Intriguingly, the timbre of the sound also appears to be affected by the position of the read/write head. Rapidly moving the head between tracks one and two, say, might produce a sound that's noticeably different from the one found between tracks two and three, even at the same pitch. In my software, the left-arrow key (operated by the left hand) generates a click noise by briefly allowing the head to settle before resuming any held note. But since the wiggling restarts from a different track position, the held note has a different timbre before and after the click. There's a passage starting at 0:31 in the video where you can hear this effect being used to add variation to a constant-pitch bass note.

Recording and mixing

In this project I allowed myself to indulge in mixing in the broad sense, so each recorded part has been refined with EQ, compression, and reverb. This resulted in something slightly more pop-like than the average chiptune, but the raw 8-bit sounds are still quite prominent in the mix.

The sound from the floppy drive is picked up in two ways: One is an ordinary wearable mic, just hanging over the edge of the open enclosure. The other is a piezo sensor attached to the enclosure, connected to a homemade preamplifier. The two microphones produce slightly different sound recordings that are then recombined at different levels and stereo positions during mixing. But in the talking part of the video, only the piezo sensor is used—because the wearable mic is on my shirt.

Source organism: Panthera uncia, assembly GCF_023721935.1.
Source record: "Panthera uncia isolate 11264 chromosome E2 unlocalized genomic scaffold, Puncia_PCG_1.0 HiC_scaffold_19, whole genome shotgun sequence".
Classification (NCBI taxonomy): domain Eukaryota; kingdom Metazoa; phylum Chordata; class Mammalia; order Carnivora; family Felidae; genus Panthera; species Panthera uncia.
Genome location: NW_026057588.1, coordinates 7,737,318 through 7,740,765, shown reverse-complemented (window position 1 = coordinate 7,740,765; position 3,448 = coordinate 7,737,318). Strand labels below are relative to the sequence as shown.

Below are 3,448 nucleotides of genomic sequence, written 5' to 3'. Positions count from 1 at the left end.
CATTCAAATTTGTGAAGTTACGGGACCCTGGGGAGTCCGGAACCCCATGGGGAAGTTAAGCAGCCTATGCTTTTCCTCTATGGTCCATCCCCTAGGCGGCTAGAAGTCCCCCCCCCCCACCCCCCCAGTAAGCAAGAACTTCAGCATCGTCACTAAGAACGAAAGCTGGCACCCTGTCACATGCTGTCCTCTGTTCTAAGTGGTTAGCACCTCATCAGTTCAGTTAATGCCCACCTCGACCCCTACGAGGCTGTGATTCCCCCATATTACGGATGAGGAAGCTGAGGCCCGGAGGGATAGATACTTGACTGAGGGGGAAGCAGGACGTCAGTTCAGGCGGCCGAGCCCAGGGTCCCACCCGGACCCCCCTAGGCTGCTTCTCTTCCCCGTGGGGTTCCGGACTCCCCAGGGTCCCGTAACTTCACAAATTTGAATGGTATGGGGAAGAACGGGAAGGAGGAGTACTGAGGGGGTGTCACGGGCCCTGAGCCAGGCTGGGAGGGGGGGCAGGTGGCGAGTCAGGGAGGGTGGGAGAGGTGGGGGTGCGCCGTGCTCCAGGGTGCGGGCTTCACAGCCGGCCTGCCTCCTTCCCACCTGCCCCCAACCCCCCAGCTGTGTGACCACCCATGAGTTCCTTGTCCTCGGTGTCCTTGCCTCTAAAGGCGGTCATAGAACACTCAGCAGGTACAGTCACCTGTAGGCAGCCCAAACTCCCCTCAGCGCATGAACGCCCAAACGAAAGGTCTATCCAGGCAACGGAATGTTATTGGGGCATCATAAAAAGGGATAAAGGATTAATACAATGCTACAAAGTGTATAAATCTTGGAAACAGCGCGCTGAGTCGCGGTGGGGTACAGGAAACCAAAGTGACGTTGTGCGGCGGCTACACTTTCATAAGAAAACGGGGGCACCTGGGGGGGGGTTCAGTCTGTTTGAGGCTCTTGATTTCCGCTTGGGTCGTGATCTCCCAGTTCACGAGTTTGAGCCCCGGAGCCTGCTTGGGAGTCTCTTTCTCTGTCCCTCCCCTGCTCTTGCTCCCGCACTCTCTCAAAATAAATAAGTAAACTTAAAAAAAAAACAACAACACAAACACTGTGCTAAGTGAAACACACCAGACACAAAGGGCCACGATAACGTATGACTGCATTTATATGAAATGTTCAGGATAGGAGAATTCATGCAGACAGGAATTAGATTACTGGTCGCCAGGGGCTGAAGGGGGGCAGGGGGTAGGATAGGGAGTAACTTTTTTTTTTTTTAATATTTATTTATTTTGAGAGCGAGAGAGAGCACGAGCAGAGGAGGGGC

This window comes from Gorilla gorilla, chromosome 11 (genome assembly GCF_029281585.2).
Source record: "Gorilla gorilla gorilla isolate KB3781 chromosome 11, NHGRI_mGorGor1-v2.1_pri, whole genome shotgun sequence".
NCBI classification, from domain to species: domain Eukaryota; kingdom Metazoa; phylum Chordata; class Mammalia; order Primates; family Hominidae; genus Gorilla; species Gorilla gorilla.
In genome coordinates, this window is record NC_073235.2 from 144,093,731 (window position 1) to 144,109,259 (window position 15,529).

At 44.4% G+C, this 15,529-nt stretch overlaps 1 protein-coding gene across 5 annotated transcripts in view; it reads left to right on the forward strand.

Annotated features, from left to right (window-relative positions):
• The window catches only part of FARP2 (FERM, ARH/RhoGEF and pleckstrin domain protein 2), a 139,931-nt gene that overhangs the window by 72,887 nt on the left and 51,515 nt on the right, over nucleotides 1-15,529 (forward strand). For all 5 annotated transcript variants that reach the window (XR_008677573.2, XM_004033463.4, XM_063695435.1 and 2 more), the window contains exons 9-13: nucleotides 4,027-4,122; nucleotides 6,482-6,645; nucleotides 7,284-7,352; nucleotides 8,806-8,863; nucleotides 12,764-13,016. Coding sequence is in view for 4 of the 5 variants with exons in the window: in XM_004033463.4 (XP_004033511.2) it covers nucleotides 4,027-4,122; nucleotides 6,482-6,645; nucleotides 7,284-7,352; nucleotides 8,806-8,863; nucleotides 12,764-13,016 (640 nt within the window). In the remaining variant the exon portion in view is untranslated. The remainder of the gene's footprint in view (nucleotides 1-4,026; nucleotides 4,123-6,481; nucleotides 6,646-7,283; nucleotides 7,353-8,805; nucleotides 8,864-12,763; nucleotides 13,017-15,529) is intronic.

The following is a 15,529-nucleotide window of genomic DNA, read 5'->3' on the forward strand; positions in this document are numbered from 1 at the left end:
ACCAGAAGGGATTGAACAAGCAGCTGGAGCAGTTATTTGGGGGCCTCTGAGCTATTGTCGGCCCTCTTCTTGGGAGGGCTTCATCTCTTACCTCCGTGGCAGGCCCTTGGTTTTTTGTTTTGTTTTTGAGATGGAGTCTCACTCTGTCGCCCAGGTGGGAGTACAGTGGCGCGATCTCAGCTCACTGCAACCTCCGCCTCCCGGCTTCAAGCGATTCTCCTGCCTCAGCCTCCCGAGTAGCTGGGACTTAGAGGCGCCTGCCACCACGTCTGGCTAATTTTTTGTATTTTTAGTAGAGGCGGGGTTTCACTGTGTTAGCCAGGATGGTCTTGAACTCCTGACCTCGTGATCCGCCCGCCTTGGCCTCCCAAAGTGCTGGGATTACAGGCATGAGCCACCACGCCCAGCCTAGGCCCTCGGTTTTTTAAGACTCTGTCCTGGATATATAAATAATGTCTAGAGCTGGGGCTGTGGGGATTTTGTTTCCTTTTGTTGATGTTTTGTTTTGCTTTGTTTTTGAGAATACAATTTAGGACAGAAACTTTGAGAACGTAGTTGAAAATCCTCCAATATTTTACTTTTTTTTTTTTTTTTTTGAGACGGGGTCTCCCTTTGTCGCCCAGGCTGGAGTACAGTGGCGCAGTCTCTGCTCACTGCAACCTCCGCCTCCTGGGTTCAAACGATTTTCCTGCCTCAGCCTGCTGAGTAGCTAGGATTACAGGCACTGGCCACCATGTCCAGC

The preamp circuit for the piezo sensor consists of an LMC662 op-amp wired up as a non-inverting amplifier with a gain factor of about 300, powered by a 9-Volt battery. You can spot the same build in the Sixtyforgan video, where it handles the signal coming back from the reverb tank. In principle the piezo sensor could be plugged straight into the microphone jack of a recording device, but long wires tend to pick up noise. By boosting the signal close to the source we reduce the relative level of that noise, here by a factor of 300 (or 50 dB in audio terms).

Acknowledgements

The melody was composed by Johann Sebastian Bach as the first part of his Partita No. 3 in E major (BWV 1006.1). I added the bass and chord progression. Other musicians have put a beat on this piece—I first heard it in Vanessa-Mae's Bach Street Prelude from 1997.

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Posted Friday 3-Jun-2022 07:16

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quiss
Matthias Kramm
Wed 8-Jun-2022 11:20
Turning off *both* motors at the end of a note, to get rid of those clicks...! Nice one, Linus.

What pulse width(s) are you using? Also, looking at the video, the head is positioned on one of the outer tracks?
lft
Linus Åkesson
Fri 10-Jun-2022 15:26
Just a plain 50% pulse width.

Yes, I'm starting from track five. I have to start from a known track to get consistent timbres, and it's easy to reset to a low track number.

Also, during the free coasting that occurs after every note, the head tends to drift towards higher track numbers (for some unknown reason). So I need some margin in that direction.